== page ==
israeli leaders say hamas hides rockets inside buildings. before these attacks, a chilling message was sent to people living in gaza on their mobile phones saying, "you will experience fear, nothing like before." >> translator: this was horrifying. a lot of people got killed. i thought i would be next. >> reporter: the islamic group, hamas, are seen as terrorists by israel and the united states. their armed wing is called qassam brigades, but they have a much bigger political wing that runs schools, hospit other social service support people on a level in gaza. >> translator: i support hamas. they're sincere and they're devout. >> reporter: in june, the palestinian president mahmou abbas announced to f government with hamas. israeli prime minister benjamin netanyahu says he will n
down for talks with them. >> translator: hamas is a terrorist organization that's committed to the destruction of israel. recognize the new government. >> reporter: the israelis have erected electric fences gaza and tightly reg flow of supplies to million people living the strip is infamously called the wo hamas militants have dug tunnels under the fences to smuggle weapons. this is an israeli village near the border with gaza. rockets are repeatedly fired from gaza and land here. people living here are feeling that the threat of hamas' underground tunnel is approaching their lives more and more. >> translator: i am very, very afraid. it's so dangerous.
just imagine, terrorists come out from those tunnels. >> reporter: as the fighting has resumed again, i hear sounds of explosion and see smoke rise in the direction of gaza, which is just right there. the death toll is likely to increase more. sho beppu, nhk world, near the gaza strip in southern israel. survivors in a ferry disaster in south korea have described what happened before the ship just went six high school students w testifying at the trial of the ship's captain and 14 crew members. the defendants are facing charges, including homicide and negligence. the ferry, "sewol," went down in april off south korea's southern coast. more than 300 people were killed or remain missing. the witnesses spoke at a court in ansan near seoul. they said they heard an announcement tel would be safer to stay cabins.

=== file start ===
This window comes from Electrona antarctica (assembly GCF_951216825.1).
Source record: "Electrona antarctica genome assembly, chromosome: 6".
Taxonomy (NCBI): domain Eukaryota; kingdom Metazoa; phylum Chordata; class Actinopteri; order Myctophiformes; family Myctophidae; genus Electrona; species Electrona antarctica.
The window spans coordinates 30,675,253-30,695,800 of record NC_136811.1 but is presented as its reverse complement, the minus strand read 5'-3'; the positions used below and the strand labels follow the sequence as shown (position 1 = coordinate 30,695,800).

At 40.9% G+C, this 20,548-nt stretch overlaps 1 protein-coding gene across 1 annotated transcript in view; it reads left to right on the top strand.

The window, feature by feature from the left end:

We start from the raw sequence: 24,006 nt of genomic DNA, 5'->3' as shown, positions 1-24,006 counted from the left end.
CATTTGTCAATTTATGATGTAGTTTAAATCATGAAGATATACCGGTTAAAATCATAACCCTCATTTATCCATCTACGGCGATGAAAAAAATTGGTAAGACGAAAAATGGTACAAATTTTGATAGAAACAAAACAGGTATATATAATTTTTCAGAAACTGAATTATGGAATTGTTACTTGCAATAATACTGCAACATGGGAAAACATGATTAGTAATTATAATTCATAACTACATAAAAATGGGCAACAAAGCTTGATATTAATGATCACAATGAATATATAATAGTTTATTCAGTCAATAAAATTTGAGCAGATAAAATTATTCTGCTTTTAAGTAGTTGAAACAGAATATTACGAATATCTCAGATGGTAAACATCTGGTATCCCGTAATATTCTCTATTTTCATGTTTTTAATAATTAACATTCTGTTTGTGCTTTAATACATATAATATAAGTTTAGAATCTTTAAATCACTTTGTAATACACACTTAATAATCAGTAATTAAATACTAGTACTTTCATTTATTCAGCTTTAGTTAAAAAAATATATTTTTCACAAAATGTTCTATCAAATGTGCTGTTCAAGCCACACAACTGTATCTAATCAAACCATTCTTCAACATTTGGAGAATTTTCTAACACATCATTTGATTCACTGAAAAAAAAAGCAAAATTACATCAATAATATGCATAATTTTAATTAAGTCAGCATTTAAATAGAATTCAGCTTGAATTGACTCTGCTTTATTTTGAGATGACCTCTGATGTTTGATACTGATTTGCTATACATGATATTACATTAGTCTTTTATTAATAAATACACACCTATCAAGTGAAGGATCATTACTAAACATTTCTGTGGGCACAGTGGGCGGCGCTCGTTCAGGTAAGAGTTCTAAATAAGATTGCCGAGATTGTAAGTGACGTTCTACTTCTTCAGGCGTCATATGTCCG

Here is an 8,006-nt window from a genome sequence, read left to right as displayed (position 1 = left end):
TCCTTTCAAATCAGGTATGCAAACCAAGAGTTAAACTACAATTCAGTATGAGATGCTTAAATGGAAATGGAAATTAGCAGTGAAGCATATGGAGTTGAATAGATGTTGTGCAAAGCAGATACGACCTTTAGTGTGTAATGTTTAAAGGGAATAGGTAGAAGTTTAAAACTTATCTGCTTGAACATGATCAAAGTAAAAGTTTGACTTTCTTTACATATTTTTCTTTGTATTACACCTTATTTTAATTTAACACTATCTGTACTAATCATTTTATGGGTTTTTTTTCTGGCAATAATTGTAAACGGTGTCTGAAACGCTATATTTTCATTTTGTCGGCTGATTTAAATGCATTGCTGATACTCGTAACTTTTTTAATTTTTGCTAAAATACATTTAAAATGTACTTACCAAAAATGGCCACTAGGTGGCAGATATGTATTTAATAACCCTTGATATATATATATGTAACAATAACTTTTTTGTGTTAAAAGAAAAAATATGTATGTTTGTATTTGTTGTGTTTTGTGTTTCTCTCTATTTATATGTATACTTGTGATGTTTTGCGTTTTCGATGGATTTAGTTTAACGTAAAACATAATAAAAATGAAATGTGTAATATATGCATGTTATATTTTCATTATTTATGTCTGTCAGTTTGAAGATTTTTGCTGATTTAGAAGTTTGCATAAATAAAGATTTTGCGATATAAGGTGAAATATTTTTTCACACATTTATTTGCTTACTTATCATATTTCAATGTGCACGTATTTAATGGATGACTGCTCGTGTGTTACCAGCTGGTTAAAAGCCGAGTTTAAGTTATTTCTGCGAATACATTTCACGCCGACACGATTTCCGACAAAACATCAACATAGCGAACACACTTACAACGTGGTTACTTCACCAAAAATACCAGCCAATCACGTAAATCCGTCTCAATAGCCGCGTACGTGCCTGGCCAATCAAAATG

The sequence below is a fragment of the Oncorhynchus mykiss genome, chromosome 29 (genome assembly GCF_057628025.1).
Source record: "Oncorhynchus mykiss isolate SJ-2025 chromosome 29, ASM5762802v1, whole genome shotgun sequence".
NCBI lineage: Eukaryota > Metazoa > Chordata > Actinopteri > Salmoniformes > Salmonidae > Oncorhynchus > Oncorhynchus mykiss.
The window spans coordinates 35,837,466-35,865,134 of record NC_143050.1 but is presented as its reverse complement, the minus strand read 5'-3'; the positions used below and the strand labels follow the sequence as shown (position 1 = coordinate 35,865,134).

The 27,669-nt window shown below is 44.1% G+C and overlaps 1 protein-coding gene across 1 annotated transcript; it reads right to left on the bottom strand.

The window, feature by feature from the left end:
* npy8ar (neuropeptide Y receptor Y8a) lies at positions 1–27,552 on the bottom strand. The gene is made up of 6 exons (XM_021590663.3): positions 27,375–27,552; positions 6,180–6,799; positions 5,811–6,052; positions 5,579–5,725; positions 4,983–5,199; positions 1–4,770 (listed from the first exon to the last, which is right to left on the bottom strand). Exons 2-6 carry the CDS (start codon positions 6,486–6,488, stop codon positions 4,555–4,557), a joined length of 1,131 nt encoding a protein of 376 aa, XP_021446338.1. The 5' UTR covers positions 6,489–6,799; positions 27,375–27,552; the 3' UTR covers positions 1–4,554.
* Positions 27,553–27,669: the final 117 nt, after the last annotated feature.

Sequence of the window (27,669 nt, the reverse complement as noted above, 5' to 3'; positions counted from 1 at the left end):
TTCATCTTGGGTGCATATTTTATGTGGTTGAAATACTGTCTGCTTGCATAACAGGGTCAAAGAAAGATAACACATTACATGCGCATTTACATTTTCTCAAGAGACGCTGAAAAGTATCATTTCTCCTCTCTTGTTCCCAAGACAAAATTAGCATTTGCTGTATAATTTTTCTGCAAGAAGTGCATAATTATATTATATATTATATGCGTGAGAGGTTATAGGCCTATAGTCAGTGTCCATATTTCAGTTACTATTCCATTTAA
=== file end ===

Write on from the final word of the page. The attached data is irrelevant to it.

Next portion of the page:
they say they followed the advice and waited to be rescued. one of the students said the ferry began tilting poured into the cabi she said she used a life vest to reach an exit. some of the students are on the judges to severe punishments. others say they just their lives. calls for an end to sexual assaults are reverberating throughout india. on monday, a school reopened after being closed following the alleged sexual assault of a 6-year-old girl. many parents decided to accompany their children there. rosalyn debhavalya in bangkok has the details. >> parents are demanding that school officials take specific measures to ensure the safety of its students.
unicef says one-third of rape victims in india are children. the instance occurred earlier this month at a school in the southern city of bangalore, of the nation's police arrested the school's skating coach. the girl is receiving treatment in hospital. >> we just came to see if everything is in place, because our daughter is our most prized possession. >> the incident sparked a string of protest rallies in the city. participants want strict punishment for the attacker an protection for childre rights. in december 2012, a woman was gang raped and killed in the capital, new delhi. the tragedy has prompted surging calls for measures to tackle rampant sexual crimes in india. indian media used to treat sexual abuse cases as taboo, but these cases are now getting wide covera. muslims across the world are
celebrating the start of eid al fitr to mark the end of ramadan, the month of fasting. but in malaysia, which has suffered two aircraft related tragedies this year, people marking the occa expressions of grief. muslims gather at the national mosque for the victims of malaysia airlines flight mh-17 and flight mh-370, which went missing in march. >> translator: to the family members of the victims onboard mh-370 and mh-17, i hope you can be patient. take it as a test from all. we hope that the victims are in a good place with allah. >> outgoing president hamid karzai attended prayers at the mosque in kabul. people in afghanistan cast t ballots in the pre runoff election inun but the next presi country has yet to be decided. allegations of fraud led to an audit, but this is proceeding slowly. >> translator: the people of afghanistan want an election result as soon as possible so